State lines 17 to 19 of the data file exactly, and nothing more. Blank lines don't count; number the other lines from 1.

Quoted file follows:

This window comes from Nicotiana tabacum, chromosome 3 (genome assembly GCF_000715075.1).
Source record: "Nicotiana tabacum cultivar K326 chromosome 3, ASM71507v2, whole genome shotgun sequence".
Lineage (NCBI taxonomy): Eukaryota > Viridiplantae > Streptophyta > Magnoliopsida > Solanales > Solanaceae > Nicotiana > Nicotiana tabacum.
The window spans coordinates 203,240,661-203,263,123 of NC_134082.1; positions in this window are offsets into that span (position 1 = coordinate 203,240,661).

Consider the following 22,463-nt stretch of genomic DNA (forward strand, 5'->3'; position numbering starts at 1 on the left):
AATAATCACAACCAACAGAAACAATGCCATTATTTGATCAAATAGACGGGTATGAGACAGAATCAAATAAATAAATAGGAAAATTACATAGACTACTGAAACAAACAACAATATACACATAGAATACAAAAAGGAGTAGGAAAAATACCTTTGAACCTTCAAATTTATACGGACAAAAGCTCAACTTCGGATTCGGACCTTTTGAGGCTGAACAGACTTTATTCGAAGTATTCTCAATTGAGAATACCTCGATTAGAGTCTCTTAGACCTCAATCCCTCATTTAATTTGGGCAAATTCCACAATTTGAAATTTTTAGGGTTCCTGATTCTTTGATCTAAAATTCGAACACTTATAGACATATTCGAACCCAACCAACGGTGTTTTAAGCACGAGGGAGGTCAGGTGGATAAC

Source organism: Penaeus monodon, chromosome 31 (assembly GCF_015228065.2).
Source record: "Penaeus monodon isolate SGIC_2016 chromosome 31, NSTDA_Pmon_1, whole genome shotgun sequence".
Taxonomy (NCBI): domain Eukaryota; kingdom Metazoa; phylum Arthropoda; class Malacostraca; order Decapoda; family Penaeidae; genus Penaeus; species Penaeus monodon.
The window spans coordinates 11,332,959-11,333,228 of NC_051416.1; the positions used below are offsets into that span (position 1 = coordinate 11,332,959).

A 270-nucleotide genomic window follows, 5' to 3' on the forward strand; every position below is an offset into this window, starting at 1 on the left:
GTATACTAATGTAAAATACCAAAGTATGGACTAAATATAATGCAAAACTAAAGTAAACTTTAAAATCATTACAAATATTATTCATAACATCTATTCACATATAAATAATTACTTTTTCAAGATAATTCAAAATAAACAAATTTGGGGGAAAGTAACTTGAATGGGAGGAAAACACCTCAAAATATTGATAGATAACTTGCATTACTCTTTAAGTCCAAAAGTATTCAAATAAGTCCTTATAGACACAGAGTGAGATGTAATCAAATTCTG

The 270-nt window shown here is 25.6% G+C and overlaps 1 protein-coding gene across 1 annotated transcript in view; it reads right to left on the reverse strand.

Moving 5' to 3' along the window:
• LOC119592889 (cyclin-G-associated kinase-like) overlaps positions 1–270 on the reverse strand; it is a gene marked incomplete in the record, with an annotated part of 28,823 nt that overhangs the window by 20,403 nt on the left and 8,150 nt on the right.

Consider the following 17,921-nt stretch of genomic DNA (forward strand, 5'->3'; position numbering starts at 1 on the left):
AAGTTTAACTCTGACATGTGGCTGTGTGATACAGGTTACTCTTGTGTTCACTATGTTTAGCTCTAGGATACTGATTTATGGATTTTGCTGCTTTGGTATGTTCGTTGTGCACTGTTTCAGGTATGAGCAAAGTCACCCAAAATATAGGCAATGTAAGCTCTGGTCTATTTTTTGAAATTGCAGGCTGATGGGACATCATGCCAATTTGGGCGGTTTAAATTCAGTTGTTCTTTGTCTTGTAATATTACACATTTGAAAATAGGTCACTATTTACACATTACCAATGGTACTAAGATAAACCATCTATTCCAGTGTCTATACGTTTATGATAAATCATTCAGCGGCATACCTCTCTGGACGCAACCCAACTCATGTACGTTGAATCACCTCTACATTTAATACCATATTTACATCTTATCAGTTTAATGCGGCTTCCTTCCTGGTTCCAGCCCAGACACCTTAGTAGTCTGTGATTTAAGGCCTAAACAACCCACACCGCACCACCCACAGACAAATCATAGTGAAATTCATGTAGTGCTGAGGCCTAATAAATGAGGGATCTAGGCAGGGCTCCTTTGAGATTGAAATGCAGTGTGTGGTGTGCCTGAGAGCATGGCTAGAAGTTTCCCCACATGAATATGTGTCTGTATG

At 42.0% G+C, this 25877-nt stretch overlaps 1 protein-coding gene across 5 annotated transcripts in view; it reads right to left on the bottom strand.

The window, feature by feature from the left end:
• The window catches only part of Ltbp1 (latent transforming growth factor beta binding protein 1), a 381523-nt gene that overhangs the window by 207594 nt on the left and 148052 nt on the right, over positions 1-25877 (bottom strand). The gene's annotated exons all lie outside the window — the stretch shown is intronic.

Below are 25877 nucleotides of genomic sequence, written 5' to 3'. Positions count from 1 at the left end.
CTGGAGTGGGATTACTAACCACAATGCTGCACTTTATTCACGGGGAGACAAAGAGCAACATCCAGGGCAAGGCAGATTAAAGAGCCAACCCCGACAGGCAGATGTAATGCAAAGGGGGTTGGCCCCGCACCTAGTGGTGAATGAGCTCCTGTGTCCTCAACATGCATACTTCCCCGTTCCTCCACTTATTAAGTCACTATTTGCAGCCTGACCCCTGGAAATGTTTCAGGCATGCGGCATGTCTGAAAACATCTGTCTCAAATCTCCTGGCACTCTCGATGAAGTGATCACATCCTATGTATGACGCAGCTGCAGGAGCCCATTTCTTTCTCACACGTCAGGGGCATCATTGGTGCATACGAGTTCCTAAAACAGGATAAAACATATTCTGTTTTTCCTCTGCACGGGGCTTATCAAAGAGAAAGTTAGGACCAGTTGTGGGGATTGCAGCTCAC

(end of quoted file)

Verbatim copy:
AAGTTTAACTCTGACATGTGGCTGTGTGATACAGGTTACTCTTGTGTTCACTATGTTTAGCTCTAGGATACTGATTTATGGATTTTGCTGCTTTGGTATGTTCGTTGTGCACTGTTTCAGGTATGAGCAAAGTCACCCAAAATATAGGCAATGTAAGCTCTGGTCTATTTTTTGAAATTGCAGGCTGATGGGACATCATGCCAATTTGGGCGGTTTAAATTCAGTTGTTCTTTGTCTTGTAATATTACACATTTGAAAATAGGTCACTATTTACACATTACCAATGGTACTAAGATAAACCATCTATTCCAGTGTCTATACGTTTATGATAAATCATTCAGCGGCATACCTCTCTGGACGCAACCCAACTCATGTACGTTGAATCACCTCTACATTTAATACCATATTTACATCTTATCAGTTTAATGCGGCTTCCTTCCTGGTTCCAGCCCAGACACCTTAGTAGTCTGTGATTTAAGGCCTAAACAACCCACACCGCACCACCCACAGACAAATCATAGTGAAATTCATGTAGTGCTGAGGCCTAATAAATGAGGGATCTAGGCAGGGCTCCTTTGAGATTGAAATGCAGTGTGTGGTGTGCCTGAGAGCATGGCTAGAAGTTTCCCCACATGAATATGTGTCTGTATG

At 42.0% G+C, this 25877-nt stretch overlaps 1 protein-coding gene across 5 annotated transcripts in view; it reads right to left on the bottom strand.

The window, feature by feature from the left end: